//UPDATE: THE U.S. SENATE THURSDAY PASSED ITS $1.1 BILLION ZIKA FUNDING BILL, BY A 68 TO 30 VOTE, ALSO REFLECTING PARTY LINE DIVISION WITH BIPARTISAN SUPPORT FOR THE BILL, BUT WITH REPUBLICAN SENATORS CASTING ALL DISSENTING VOTES//
While the Zika virus freely crosses national boundaries and territorial lines alike, the U.S. Representatives stuck pretty much to party lines Wednesday, when more than three months after President Obama requested $1.9 billion to respond to the spread of the vector-borne disease and its impacts, they voted to supply less than a third of the amount, to come out of existing funding, and with strict limitations on spending, including on preventive measures. The measure requires both advance notice on specific spending, and requires all funds be used by the end of September.
Of the 241 Representatives voting for the measure, which the White House called woefully inadequate and had already promised to veto, all but three were Republicans. Of the 184 voting against the bill all but four were Democrats. Of those four, three — Ileana Ros-Lehtinen, Vernon Buchanan, and Carlos Curbelo, represent districts in Florida, the state with more Zika cases than any other. Rep. Justin Amash (R-Michigan) also voted against the bill.
Providing a total of $170 million for the CDC, and $230 million for the National Institutes of Health, allocations in the bill diverge radically from the request by the Obama Administration in February. That request outlined needs that included $600 million for domestic and international efforts by the U.S. Centers for Disease Prevention and Control for surveillance, mosquito control, outreach, workforce building, as well as support for the National Institutes of Health to track, and prevent vector-borne diseases including through vaccine development, and for efforts to test and monitor the health of pregnant women, and meet needs of increased Medicaid expenditures in Puerto Rico.
Within the funding for the CDC, the House measure allots a budget for maternal and child health in response to the virus of $50 million “only for the following activities related to patient care associated with the Zika virus: prenatal care, delivery care, postpartum care, newborn health assessments, and care for infants with special health care needs.” With approximately two of every three pregnancies are unintended in Puerto Rico, the U.S. territory hardest hit by the virus so far and where last week the birth of a baby with Zika-related microcephaly was confirmed, the unmet need for family planning there alone is considered high. Life-long costs of care and support for one child born with microcephaly can run as high as $10 million, experts have said.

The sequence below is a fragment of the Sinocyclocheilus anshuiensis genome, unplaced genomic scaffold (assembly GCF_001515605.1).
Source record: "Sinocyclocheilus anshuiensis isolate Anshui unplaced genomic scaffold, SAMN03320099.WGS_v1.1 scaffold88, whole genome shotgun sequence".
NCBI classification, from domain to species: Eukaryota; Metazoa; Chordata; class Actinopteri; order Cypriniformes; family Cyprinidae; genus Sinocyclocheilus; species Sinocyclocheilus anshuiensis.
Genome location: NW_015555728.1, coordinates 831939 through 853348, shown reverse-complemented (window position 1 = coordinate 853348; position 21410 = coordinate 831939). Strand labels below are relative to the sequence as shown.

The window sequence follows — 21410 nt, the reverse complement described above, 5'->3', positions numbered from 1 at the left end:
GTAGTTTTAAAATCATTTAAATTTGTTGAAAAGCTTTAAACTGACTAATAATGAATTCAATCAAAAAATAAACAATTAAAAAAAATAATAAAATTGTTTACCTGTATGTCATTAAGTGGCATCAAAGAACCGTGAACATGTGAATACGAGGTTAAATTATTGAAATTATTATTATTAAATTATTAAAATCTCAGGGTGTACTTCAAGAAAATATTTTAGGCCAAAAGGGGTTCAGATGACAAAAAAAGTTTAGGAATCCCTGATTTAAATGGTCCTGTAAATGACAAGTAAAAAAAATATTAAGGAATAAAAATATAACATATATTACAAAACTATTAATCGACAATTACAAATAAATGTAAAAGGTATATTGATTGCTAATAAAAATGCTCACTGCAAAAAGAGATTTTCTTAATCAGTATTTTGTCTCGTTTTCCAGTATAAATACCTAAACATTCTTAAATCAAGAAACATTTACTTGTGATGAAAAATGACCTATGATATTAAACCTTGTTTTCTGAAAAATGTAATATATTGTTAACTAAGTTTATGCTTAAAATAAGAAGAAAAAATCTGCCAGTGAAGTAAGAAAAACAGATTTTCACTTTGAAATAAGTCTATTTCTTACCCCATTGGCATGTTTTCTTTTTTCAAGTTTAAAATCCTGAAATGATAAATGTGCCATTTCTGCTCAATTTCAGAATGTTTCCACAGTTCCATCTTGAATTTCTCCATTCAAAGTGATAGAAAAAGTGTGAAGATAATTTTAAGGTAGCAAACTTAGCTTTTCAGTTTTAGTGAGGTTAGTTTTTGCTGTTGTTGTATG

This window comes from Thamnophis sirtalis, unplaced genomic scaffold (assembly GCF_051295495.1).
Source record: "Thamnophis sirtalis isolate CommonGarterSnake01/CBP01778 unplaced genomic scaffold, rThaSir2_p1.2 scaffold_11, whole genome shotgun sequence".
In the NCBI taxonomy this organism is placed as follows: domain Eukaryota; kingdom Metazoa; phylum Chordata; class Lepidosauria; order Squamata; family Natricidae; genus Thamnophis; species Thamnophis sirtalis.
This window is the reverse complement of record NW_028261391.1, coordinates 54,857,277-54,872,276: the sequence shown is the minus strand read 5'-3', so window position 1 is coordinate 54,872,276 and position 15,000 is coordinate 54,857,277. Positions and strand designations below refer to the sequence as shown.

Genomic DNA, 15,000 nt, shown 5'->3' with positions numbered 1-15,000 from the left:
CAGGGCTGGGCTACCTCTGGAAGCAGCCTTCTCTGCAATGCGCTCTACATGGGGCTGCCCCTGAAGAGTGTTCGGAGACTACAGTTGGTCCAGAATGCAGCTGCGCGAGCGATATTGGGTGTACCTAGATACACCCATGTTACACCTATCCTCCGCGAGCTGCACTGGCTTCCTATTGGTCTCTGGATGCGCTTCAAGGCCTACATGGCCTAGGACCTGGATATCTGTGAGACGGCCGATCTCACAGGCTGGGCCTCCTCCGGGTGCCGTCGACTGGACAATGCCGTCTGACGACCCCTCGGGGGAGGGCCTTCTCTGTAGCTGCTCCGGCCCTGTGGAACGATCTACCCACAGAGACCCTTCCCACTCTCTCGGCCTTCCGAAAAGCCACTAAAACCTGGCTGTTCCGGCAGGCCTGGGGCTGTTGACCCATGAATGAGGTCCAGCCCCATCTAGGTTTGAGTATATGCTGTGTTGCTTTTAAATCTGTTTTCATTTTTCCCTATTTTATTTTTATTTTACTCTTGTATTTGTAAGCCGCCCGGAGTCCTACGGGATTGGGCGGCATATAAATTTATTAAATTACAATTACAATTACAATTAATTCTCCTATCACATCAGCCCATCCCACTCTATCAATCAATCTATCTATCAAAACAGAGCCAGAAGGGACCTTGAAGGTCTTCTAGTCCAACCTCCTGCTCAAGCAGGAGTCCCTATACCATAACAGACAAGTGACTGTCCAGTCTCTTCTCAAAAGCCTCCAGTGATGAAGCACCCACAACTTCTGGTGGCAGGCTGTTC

The measure extends restrictions under the fiscal 2016 omnibus to the Zika funding, prohibiting the use of funds to pay for abortions. Some health groups have urged the Obama administration to use its executive authority to grant exceptions for women who contracted Zika and fear giving birth to babies with microcephaly.
The announcement of the bill, earlier this week noted that “insects know no borders,” and for that reason, the bill provides $100 million for global health programs responding to Zika — with existing funding. Local Zika transmission is ongoing in 46 countries that have never before experienced an outbreak. In 10 countries, person to person (sexual) transmission of the virus has taken place. More than 1400 babies have been born with apparently Zika related microcephaly across 10 countries, with most — 1384 — in Brazil where the virus first began to spread widely in the Western Hemisphere, and two in the United States where the virus has yet to be transmitted locally. Zika-related cases of Guillain-Barre syndrome have been reported in 14 countries.
Accompanying the activity on Zika spending the House also revisited a measure introduced a year ago to suspend Clean Water Act provisions and allow use of pesticides in waterways, under the auspices of a “Zika Vector Control Act.” The measure, Rep. Jim McDermott (D-WA) told members, “does nothing about Zika, It doesn’t do anything with the research that the President has asked the money for. What it does simply is turn the applicators and the pesticide manufacturers loose on this country again.”
The measure failed to win sufficient votes to pass.
The House acted on Zika spending one day before a scheduled meeting of a World Health Organization emergency panel on the spread of Yellow Fever, which, following an outbreak in Angola’s capital city has appeared in China, Kenya, Rwanda and the Democratic Republic of Congo. Efforts to control Ebola in the three most affected West African Countries where transmission of the virus and reemergence among survivors has continued, remain challenged by a hobbled health workforce and undeveloped health infrastructure.
While all of the funding allotted in the House bill would come from existing funds, including that targeting health system strengthening in other countries, neither the House measure, or the one set to be approved by the Senate allows a return of funding borrowed from Ebola allocations. It remains to be seen, in any case, how the House and Senate bill, which met most of the President’s request — except the amount already taken from existing Ebola and public health resources — can be reconciled.